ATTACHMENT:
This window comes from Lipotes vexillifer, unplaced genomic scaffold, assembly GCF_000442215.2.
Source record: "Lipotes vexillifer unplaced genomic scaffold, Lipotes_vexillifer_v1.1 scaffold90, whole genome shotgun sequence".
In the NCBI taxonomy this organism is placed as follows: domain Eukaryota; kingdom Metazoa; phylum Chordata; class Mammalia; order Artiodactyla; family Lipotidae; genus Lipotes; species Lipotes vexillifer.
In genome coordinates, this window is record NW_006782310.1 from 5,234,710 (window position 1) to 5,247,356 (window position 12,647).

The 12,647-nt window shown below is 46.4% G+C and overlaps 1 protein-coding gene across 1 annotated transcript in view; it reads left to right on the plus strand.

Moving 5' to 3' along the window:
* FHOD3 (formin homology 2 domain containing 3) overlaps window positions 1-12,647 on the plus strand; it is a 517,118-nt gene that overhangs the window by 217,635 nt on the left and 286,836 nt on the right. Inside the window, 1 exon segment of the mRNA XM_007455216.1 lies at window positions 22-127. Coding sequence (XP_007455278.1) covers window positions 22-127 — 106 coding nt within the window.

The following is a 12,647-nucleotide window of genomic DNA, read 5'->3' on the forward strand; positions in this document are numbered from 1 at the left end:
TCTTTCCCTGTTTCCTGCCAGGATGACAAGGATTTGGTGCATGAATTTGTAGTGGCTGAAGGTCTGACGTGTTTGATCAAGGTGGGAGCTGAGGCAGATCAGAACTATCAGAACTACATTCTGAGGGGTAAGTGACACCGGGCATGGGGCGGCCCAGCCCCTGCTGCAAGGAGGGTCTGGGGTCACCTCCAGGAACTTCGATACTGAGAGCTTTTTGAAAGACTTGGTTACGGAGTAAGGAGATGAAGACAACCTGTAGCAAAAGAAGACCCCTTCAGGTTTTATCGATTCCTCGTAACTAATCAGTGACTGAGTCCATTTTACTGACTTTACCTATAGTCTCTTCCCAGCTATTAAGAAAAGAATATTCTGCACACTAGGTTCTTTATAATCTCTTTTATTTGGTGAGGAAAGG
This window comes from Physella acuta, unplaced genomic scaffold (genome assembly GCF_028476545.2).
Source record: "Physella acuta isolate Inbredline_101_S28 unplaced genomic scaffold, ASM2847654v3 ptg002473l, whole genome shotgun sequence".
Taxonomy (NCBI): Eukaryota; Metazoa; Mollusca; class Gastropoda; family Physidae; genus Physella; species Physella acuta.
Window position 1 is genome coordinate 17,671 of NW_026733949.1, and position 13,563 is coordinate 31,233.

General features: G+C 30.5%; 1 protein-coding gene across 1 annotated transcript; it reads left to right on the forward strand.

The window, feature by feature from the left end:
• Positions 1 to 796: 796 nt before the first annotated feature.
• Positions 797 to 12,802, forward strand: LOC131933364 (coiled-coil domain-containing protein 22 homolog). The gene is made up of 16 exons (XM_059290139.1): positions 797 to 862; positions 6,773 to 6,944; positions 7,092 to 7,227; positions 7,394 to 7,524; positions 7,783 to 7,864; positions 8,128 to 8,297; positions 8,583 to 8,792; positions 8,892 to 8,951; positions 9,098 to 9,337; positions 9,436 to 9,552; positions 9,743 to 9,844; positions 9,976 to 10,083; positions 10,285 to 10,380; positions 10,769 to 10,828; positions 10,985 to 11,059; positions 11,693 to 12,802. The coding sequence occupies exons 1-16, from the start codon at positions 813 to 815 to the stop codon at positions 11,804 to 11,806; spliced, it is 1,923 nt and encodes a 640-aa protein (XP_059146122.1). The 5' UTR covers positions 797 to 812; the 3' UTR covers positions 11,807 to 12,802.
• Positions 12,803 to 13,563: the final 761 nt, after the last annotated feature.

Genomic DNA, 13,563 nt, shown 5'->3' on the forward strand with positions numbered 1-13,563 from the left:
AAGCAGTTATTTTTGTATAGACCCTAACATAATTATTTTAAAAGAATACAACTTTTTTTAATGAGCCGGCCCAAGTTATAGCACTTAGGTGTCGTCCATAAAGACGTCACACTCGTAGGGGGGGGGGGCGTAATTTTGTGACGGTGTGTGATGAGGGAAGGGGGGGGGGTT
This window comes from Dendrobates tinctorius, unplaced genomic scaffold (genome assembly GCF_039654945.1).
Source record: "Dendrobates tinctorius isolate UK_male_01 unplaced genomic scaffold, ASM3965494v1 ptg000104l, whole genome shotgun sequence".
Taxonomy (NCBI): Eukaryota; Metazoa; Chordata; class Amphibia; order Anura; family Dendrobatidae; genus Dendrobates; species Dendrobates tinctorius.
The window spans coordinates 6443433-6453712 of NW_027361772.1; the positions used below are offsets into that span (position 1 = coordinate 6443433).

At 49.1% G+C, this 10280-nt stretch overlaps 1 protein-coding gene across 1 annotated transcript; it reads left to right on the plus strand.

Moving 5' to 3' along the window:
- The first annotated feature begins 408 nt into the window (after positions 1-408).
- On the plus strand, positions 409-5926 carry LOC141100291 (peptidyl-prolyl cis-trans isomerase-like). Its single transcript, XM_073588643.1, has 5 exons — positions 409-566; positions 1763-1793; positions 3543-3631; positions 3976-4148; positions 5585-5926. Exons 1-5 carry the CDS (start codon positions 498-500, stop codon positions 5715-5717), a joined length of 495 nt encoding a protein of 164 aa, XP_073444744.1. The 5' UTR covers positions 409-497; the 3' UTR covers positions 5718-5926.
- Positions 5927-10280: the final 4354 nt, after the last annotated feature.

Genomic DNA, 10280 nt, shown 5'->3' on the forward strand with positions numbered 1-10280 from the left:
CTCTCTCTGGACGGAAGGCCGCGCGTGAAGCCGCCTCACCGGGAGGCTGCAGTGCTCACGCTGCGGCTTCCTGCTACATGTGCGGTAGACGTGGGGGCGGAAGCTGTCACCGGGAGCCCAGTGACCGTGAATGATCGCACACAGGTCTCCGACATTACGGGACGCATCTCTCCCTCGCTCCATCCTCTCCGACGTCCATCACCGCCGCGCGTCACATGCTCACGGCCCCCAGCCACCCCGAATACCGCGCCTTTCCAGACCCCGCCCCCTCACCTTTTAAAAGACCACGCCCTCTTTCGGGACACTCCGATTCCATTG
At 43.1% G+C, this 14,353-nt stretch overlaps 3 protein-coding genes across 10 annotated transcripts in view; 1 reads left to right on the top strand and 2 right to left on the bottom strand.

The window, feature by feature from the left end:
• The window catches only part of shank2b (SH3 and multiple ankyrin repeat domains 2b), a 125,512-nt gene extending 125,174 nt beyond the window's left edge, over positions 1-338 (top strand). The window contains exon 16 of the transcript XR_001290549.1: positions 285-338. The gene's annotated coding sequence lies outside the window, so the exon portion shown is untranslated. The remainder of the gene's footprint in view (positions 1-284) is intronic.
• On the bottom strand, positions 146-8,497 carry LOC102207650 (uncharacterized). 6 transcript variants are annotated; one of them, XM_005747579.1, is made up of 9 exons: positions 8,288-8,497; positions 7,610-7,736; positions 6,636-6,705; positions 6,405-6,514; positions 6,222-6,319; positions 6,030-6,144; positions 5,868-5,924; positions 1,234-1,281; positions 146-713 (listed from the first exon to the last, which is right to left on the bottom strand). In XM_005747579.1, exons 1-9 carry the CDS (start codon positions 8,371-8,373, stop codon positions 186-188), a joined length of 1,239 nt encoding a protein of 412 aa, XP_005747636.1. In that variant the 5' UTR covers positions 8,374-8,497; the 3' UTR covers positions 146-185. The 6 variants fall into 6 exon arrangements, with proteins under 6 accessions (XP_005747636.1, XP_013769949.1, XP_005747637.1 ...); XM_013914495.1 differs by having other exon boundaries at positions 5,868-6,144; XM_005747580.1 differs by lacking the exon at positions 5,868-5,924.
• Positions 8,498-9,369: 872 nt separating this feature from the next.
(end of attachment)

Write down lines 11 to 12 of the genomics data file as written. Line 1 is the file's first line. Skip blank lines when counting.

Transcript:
Source record: "Physella acuta isolate Inbredline_101_S28 unplaced genomic scaffold, ASM2847654v3 ptg002473l, whole genome shotgun sequence".
Taxonomy (NCBI): Eukaryota; Metazoa; Mollusca; class Gastropoda; family Physidae; genus Physella; species Physella acuta.